The psychiatrists were found liable for assault and battery against 28 former patients
An Ontario court has rejected certain medical expert reports for being repetitive, unnecessary and prejudicial without being probative.
On June 25, the Ontario Superior Court of Justice released its judgment in Barker v. Barker, 2020 ONSC 3746, which held two psychiatrists liable for assault and battery against 28 former patients involuntarily admitted to the Oak Ridge Division of the Mental Health Centre in Penetanguishene, Ontario. The court found that the two psychiatrists developed or implemented experimental treatments, including solitary confinement, forced nudity and hallucinogenic drugs, which caused long-term harm to the patients.
The June 25 judgment pertained to the first phase of the trial, which covered the liability, causation, defense and limitation issues. The second phase, which will cover the quantification of damages, is scheduled to begin soon.
On Sept. 29, the court released its judgment in Barker v. Barker, 2020 ONSC 5844, which addressed a motion filed by the defendants, contending that three recently served expert reports, authored by psychiatrists Dr. John Bradford and Dr. Roy O’Shaughnessy and psychologist Dr. Sharon Williams, are repetitive of causation matters already resolved during the trial’s first phase.
The court agreed and declared the expert reports inadmissible for the trial’s second phase pertaining to damages. The reports fail the test in R. v. Mohan, 1994 CanLII 80 (SCC),  2 SCR 9 because they are repetitive, the court stated.
The court, however, said that the plaintiffs may expeditiously submit expert reports that are revised to adhere to the requirements stated in Mohan. Expert evidence on what the patients’ hypothetical lives could have been like, especially with respect to their economic opportunities, if not for what happened in the Oak Ridge Division, may be admissible to be considered during the trial’s damages phase.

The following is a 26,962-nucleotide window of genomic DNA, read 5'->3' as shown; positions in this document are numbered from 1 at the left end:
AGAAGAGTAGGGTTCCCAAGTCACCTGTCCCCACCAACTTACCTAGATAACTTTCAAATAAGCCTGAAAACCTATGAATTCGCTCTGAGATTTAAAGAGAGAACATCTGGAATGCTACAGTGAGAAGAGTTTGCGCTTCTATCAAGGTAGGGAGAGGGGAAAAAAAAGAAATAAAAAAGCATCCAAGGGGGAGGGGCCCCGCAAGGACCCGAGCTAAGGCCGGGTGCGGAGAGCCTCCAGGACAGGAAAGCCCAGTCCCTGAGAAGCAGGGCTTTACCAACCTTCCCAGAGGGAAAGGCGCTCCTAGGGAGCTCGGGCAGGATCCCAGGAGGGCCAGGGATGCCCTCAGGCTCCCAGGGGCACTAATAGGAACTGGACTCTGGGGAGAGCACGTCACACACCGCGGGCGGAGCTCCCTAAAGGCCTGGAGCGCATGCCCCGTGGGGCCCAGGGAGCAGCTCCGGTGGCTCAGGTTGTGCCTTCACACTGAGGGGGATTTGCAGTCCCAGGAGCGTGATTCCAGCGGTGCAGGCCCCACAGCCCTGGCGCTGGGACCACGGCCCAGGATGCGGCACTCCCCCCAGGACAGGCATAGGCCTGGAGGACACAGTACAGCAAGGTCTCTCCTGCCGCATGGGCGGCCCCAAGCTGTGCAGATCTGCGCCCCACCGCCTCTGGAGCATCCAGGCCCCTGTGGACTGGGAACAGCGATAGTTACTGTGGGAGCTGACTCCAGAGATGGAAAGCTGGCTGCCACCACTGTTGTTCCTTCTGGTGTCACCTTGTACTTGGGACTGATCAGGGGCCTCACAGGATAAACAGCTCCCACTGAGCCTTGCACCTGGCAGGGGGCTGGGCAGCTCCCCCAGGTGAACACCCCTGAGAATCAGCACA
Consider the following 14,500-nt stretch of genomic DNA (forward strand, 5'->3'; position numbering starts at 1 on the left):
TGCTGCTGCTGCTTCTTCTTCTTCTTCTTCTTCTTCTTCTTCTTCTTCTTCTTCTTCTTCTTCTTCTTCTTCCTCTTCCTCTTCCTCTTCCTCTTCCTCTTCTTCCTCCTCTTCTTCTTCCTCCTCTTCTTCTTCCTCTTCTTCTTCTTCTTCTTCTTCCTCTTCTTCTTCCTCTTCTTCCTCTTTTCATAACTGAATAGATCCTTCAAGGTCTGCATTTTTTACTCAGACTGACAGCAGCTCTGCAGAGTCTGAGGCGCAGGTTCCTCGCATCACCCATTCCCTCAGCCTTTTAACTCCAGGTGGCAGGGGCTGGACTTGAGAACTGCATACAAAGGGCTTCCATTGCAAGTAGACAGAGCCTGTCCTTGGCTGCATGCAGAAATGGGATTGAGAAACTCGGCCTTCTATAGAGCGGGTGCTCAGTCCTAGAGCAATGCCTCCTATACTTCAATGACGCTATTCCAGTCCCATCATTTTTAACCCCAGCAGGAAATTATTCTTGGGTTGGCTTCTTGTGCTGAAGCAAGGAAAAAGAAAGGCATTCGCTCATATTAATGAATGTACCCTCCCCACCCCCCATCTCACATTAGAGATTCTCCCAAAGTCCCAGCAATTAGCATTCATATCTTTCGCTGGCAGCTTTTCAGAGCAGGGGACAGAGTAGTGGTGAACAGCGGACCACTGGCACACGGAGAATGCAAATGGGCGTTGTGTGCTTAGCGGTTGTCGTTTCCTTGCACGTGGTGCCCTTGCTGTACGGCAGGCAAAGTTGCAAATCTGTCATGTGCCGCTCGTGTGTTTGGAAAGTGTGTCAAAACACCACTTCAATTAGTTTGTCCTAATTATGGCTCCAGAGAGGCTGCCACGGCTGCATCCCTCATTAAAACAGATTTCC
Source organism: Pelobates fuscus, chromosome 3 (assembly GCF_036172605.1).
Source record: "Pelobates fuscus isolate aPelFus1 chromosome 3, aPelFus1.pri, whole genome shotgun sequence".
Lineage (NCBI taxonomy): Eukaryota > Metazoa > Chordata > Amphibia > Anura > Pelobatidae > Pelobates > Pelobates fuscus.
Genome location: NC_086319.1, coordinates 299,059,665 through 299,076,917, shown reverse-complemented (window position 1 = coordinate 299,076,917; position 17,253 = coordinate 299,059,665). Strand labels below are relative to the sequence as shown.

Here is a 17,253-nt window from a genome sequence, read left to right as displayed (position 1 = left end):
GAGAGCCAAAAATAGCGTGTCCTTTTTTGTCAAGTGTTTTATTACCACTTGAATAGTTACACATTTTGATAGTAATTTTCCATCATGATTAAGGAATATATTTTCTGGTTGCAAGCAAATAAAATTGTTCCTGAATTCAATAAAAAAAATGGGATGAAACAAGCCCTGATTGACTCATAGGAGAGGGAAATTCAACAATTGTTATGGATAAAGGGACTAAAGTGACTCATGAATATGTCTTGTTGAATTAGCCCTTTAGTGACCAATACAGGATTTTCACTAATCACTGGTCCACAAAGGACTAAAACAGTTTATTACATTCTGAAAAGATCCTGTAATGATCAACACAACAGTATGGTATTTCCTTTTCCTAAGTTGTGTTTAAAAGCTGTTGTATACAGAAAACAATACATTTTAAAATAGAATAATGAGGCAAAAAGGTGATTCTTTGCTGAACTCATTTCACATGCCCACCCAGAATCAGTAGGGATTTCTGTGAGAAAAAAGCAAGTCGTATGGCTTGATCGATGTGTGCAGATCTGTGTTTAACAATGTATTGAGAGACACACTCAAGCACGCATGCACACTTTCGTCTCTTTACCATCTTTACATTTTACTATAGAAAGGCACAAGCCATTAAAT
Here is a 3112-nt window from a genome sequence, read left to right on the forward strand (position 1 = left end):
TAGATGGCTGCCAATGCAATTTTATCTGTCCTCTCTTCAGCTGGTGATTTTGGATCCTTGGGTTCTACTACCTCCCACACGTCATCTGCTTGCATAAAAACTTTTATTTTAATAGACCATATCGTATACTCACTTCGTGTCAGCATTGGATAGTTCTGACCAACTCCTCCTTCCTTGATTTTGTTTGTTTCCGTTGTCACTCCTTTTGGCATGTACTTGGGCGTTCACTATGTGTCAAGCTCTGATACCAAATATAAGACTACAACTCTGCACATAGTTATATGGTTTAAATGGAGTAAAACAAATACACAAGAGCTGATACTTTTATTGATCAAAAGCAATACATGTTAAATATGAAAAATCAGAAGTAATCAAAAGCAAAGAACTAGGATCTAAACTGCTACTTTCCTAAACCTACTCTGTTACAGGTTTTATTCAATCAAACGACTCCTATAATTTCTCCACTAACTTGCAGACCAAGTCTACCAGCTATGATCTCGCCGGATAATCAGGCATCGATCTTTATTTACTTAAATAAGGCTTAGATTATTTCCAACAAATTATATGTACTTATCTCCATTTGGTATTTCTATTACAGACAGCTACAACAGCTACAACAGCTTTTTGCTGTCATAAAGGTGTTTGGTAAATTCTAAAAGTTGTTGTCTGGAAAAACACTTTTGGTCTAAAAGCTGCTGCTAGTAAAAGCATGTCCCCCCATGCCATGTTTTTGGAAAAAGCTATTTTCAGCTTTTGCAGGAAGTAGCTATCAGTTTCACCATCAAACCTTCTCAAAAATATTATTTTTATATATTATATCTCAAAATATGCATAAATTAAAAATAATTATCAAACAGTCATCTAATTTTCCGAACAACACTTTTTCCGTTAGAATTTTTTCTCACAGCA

Regarding the trial’s first phase, the court discussed its approach to causation. The court stressed that causation evidence for psychiatric injury also includes evidence that the harm suffered was serious, prolonged and above the ordinary anxieties experienced when living in civil society, as well as evidence of the degree and length of impairment on the individual’s cognitive functions and participation in daily activities.
“Matters such as the Plaintiffs’ inability to recover from mental illness, their delayed recovery and protracted institutionalization, their difficulties in living outside of an institutional setting, their inability to maintain social relationships, and their sometimes violent recidivism, were all canvassed in my judgment as aspects of the harm they were caused by the Defendants at Oak Ridge,” wrote Justice Edward M. Morgan for the court.